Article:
Labour appears to be saying that it would vote to keep him, pro tem. It wants the Extension Bill to be law before there is an election, to prevent Britain crashing out of the EU at the end of October. But the idea of a Prime Minister being forced to act, as it were, by an alternative government based in Parliament, is not something our constitution can handle. The Westminster system is based on the assumption that if a government has no majority for its actions, it ceases to be; it is a dead parrot. The Fixed Term Act allows the Opposition parties effectively to hold the Prime Minister hostage.

The matter will probably end up in the courts. Remain groups already have their legal teams working against the prorogation and will roll that into an action claiming that the government is acting unlawfully. Willy nilly, democracy is moving from Parliament to the judges benches. I’m not sure this is a good thing.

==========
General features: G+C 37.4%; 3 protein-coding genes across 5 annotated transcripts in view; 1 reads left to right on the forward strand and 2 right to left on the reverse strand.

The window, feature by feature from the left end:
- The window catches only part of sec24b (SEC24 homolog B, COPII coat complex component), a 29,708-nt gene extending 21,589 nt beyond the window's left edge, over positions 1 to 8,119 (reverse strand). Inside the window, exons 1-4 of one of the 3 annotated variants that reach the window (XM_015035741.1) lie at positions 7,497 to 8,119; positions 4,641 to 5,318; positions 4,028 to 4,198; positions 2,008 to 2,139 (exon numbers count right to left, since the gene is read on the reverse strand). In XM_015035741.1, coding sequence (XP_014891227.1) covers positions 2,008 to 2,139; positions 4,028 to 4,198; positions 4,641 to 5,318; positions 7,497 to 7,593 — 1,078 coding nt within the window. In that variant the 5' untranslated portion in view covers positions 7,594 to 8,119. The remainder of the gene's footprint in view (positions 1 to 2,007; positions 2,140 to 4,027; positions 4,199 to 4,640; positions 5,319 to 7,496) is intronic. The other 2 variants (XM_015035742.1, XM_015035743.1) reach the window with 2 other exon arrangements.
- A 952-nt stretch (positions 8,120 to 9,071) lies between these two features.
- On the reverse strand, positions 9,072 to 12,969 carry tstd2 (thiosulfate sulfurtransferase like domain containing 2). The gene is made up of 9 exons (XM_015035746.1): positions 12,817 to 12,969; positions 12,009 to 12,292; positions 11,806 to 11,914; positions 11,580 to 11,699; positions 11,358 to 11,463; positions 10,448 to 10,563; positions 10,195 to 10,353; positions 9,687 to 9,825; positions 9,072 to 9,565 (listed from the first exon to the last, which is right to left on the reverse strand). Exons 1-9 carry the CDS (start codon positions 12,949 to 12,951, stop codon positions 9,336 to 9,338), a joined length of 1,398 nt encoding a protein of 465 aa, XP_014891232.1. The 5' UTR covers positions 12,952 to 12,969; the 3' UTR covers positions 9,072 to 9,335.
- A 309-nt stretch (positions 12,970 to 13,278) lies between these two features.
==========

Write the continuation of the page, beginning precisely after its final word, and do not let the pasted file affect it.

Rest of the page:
Whatever happens this week, there will have to be an election soon. It could destroy both the main parties. Indeed, after ex-Chancellor Philip Hammond’s claim that the Tory Party is being taken over by “entryists” it’s questionable whether the Conservative Party still exists. Conservative MPs are crossing the floor, like Phillip Lee, or leaving like Justine Greening.

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Labour isn’t in much better shape. It is hopelessly confused over Brexit, still apparently committed to negotiating another deal with Brussels before putting it to a referendum. In Scotland the party is facing virtual extinction.

Perhaps that’s why the prospect of a General Election before Brexit Day has become somewhat unattractive. As Oscar Wilde said, there’s only one thing worse than not getting what you want; that’s getting it.